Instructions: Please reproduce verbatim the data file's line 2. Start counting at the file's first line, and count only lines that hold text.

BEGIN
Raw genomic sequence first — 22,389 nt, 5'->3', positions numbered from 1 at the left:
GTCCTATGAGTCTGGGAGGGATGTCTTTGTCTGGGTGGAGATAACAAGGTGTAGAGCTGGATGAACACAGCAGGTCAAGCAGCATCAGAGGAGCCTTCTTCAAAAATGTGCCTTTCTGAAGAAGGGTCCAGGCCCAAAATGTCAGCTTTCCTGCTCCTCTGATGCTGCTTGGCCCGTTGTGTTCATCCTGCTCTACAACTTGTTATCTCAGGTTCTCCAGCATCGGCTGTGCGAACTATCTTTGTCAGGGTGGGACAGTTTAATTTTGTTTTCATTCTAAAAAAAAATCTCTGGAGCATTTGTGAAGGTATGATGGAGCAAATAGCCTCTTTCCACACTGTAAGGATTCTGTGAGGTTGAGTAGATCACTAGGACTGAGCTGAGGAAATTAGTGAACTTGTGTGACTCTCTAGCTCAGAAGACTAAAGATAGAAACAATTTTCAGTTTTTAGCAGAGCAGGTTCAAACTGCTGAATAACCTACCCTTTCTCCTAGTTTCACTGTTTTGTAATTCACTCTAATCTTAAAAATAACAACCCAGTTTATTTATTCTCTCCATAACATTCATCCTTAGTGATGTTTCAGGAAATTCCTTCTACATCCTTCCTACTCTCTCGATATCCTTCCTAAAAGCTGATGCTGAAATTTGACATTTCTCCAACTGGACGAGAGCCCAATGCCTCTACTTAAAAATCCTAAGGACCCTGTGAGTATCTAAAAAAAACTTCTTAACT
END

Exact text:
GTCCTATGAGTCTGGGAGGGATGTCTTTGTCTGGGTGGAGATAACAAGGTGTAGAGCTGGATGAACACAGCAGGTCAAGCAGCATCAGAGGAGCCTTCTTCAAAAATGTGCCTTTCTGAAGAAGGGTCCAGGCCCAAAATGTCAGCTTTCCTGCTCCTCTGATGCTGCTTGGCCCGTTGTGTTCATCCTGCTCTACAACTTGTTATCTCAGGTTCTCCAGCATCGGCTGTGCGAACTATCTTTGTCAGGGTGGGACAGTTTAATTTTGTTTTCATTCTAAAAAAAAATCTCTGGAGCATTTGTGAAGGTATGATGGAGCAAATAGCCTCTTTCCACACTGTAAGGATTCTGTGAGGTTGAGTAGATCACTAGGACTGAGCTGAGGAAATTAGTGAACTTGTGTGACTCTCTAGCTCAGAAGACTAAAGATAGAAACAATTTTCAGTTTTTAGCAGAGCAGGTTCAAACTGCTGAATAACCTACCCTTTCTCCTAGTTTCACTGTTTTGTAATTCACTCTAATCTTAAAAATAACAACCCAGTTTATTTATTCTCTCCATAACATTCATCCTTAGTGATGTTTCAGGAAATTCCTTCTACATCCTTCCTACTCTCTCGATATCCTTCCTAAAAGCTGATGCTGAAATTTGACATTTCTCCAACTGGACGAGAGCCCAATGCCTCTACTTAAAAATCCTAAGGACCCTGTGAGTATCTAAAAAAAACTTCTTAACT